Welcome to CDC stacks | Declining blood collection and utilization in the United States - 53696 | CDC Public Access
Stacks Logo
Advanced Search
Select up to three search categories and corresponding keywords using the fields to the right. Refer to the Help section for more detailed instructions.
Clear All Simple Search
Advanced Search
Declining blood collection and utilization in the United States
  • Published Date:
    May 12 2016
  • Source:
    Transfusion. 56(9):2184-2192.
Filetype[PDF-797.78 KB]

  • Pubmed ID:
  • Pubmed Central ID:
  • Description:

    The Department of Health and Human Services National Blood Collection and Utilization Survey (NBCUS) has been conducted biennially since 1997. Data are used to estimate national blood collection and utilization.


    The 2013 Department of Health and Human Services NBCUS is a cross-sectional survey of all US blood collection centers and hospitals as listed in the 2012 American Hospital Association Annual Survey database that perform at least 100 inpatient surgical procedures annually. The study objective was to estimate, with 95% confidence intervals (CIs), the number of blood and blood components collected and transfused in the United States.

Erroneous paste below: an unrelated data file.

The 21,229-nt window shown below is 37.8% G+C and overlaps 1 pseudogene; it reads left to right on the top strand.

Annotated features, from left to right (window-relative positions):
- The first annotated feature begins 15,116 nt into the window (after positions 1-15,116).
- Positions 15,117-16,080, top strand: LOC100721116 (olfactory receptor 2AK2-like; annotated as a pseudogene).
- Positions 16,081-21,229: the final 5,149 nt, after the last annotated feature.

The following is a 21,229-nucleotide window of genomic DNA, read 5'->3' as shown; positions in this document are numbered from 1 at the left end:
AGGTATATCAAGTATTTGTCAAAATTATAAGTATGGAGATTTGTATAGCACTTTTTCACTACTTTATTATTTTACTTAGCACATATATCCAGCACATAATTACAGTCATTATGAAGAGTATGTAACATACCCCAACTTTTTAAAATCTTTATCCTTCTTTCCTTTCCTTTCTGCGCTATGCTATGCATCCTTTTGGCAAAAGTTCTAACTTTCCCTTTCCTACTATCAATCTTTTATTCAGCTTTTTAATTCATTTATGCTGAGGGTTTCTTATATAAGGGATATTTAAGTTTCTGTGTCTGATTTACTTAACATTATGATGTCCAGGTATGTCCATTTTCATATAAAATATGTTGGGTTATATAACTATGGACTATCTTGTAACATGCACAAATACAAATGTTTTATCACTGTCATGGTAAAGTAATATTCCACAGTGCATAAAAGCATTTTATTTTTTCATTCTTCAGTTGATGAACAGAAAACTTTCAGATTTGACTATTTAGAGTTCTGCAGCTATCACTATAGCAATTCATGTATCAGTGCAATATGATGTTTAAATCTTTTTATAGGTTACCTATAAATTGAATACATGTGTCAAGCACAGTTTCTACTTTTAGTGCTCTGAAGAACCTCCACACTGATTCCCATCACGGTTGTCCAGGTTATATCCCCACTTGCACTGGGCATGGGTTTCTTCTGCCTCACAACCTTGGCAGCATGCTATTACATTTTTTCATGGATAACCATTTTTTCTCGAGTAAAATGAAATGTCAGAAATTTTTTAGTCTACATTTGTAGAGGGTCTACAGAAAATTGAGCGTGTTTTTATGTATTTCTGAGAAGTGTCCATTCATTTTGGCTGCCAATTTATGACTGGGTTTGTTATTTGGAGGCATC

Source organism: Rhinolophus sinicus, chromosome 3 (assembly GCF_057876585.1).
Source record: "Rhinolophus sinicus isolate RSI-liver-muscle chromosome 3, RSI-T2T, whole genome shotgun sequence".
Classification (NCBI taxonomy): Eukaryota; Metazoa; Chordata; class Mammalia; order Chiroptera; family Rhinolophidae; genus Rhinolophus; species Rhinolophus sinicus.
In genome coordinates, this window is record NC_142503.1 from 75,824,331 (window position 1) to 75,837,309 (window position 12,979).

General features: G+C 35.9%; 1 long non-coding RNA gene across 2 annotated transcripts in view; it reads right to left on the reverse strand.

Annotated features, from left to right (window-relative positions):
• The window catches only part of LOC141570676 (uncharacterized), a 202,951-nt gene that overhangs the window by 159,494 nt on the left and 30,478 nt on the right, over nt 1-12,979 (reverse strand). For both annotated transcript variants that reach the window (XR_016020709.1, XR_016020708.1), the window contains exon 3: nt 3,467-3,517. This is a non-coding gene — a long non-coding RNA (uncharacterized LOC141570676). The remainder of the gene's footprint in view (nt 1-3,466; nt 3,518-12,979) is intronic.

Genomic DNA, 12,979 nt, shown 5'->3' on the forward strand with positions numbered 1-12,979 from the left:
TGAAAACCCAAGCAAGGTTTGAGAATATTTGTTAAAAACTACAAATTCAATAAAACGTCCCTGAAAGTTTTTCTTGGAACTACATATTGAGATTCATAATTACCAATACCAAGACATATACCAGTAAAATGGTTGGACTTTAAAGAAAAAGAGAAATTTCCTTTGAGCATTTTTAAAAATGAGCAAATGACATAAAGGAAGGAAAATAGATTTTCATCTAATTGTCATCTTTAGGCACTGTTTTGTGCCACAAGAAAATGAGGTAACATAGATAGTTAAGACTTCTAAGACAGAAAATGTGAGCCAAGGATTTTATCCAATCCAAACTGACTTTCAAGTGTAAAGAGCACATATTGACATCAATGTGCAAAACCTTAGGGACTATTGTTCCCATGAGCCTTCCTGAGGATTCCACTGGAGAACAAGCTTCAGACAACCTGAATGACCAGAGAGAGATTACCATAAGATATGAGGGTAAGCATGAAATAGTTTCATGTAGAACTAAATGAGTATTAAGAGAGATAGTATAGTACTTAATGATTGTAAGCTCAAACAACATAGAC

In 2013, a total of 14,237,000 whole blood and apheresis red blood cell (RBC) units (95% CI, 13,639,000–14,835,000) were collected with 13,395,000 available for transfusion. Of these, 13,180,000 (95% CI, 12,389,000–13,972,000) whole blood and RBC units were transfused. This represented a 4.4% decline in the number of transfused units compared to 2011. Outdated (i.e., expired without being transfused) whole blood and RBC units declined by 17.3%. Apheresis (2,318,000; 95% CI, 2,154,000–2,482,000) and whole blood–derived platelet (PLT; 130,000; 95% CI, 23,000–237,000) distribution declined in 2013. Total PLT transfusions increased in 2013 (2,281,000) in comparison to 2011 (2,169,000). Total plasma units distributed (4,338,000) and transfused (3,624,000) declined.


    Both blood collection and utilization have declined, but the gap between collection and utilization is narrowing. As collections decline further and hospitals decrease transfusions and manage products more efficiently, the decline in surplus inventory may be a concern for disaster preparedness or other unexpected utilization needs.

  • Document Type:
  • Collection(s):
  • Main Document Checksum:
No Related Documents.
You May Also Like: